No Bombs, Only Snowballs

To those of you who have followed us over the past 19 months, you know that silence means difficulty—picket lines, roadblocks, cancelled flights, exploding rental cars, and sleeping in bus stations. For the past few months, our relative lack of communication can be attributed not to the unpredictability of travel, but to the constancy of everyday life at home. As summer blended into autumn and autumn collapsed into winter, we slipped, not without protest, into a domestic reverie, too concerned with homework, job negotiations, and yard maintenance to ruminate on our bygone traveling days. Now that we’ve moved on and are once again removed from our Atlanta nest, we are bombarded with reminders of what we were doing this time last year and the very real fact that we are not doing it now. You might remember that last New Year’s Eve we were in Chiang Mai, Thailand, one of our favorite cities, lighting celebratory lanterns and wandering through Buddhist temples. This year we are in Tom’s hometown of Orem, Utah, a city not without its particular charms, watching the snow fall and wondering how we have come so far and experienced so much in such a short time.


It is confusing and unsettling that we are now five months removed from our travels. In some ways it feels like five years. It’s hard to imagine the Andrus family of today–tethered by the logistics of selling and buying domiciles, withdrawing from and enrolling in elementary, middle, and high schools, and coordinating the relocation of all our worldly goods–hopping on a brood of elephants or floating down a remote Southeast Asian river with not a care in the world other than what delicious $1 meal to enjoy that evening.

We are neither the first nor the last to experience the difficulties of re-entry. Tara Russell, founder of Three Month Visa, spends her days counseling clients first on how to take long-term travel sabbaticals and second on how to move forward with their lives once they’ve returned. Tara shared many valuable insights with me and validated my belief that re-entry is in many ways more difficult than departure. I will share her words of wisdom in a future post (since I’ve left all my notes in Atlanta) but in the meantime, feel free to visit her website.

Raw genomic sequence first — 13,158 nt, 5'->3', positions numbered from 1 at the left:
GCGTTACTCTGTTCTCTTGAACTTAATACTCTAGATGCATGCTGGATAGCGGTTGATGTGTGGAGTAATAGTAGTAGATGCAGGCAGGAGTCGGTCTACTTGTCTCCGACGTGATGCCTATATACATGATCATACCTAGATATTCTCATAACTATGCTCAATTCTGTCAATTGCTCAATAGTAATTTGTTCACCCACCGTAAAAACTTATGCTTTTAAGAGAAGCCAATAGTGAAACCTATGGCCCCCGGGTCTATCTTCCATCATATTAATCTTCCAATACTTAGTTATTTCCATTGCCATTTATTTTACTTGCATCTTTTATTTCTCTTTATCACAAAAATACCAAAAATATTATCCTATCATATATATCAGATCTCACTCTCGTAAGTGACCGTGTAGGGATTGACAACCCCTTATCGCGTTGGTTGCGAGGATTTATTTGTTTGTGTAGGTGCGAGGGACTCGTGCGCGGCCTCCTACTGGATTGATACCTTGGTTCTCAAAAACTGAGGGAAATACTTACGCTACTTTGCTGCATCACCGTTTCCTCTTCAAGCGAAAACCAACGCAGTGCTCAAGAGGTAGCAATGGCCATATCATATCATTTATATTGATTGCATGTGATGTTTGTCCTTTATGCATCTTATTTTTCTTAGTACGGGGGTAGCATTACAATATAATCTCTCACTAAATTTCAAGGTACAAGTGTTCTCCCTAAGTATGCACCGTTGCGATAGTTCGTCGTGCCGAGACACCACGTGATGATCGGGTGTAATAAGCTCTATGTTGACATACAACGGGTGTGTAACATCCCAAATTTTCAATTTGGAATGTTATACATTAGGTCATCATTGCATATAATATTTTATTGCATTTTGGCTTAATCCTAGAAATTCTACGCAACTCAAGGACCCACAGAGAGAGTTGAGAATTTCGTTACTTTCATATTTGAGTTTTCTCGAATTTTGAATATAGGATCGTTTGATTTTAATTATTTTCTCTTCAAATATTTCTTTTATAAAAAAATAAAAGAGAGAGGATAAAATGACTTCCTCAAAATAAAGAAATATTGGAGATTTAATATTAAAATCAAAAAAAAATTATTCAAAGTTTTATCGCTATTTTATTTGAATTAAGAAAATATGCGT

There is no doubt we accomplished something extraordinary with our trip. While it is hard to imagine that any of the six of us, even little Asher, is not permanently changed by the experience, our challenge in the coming months and years will be to keep the experience alive. We don’t want it to become that one amazing year we cling to, the exception in an otherwise pedestrian existence. Rather we want it to become the impetus that sparks us to fill every year with extraordinary experiences—learning, investigating, exploring, and most importantly growing closer to one another. And as always, don’t rule out more extended travel in the near future. A look at our Christmas gifts and the images Tom’s mom displays around her home reveals that no matter how absorbed we’ve gotten in life in the US, part of us continues to dream of the world.

grandmas map of our around the world tripChristmas books about travel and experience

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8 thoughts on “No Bombs, Only Snowballs

  1. Hi- Could you please write some reviews on your Christmas gifts? I did not get those books for Christmas- but while shopping for others, eyed them up for myself. I’ve heard they are little more than picture books. Which provides the best practical info? Might make for a good blog post. Thanks!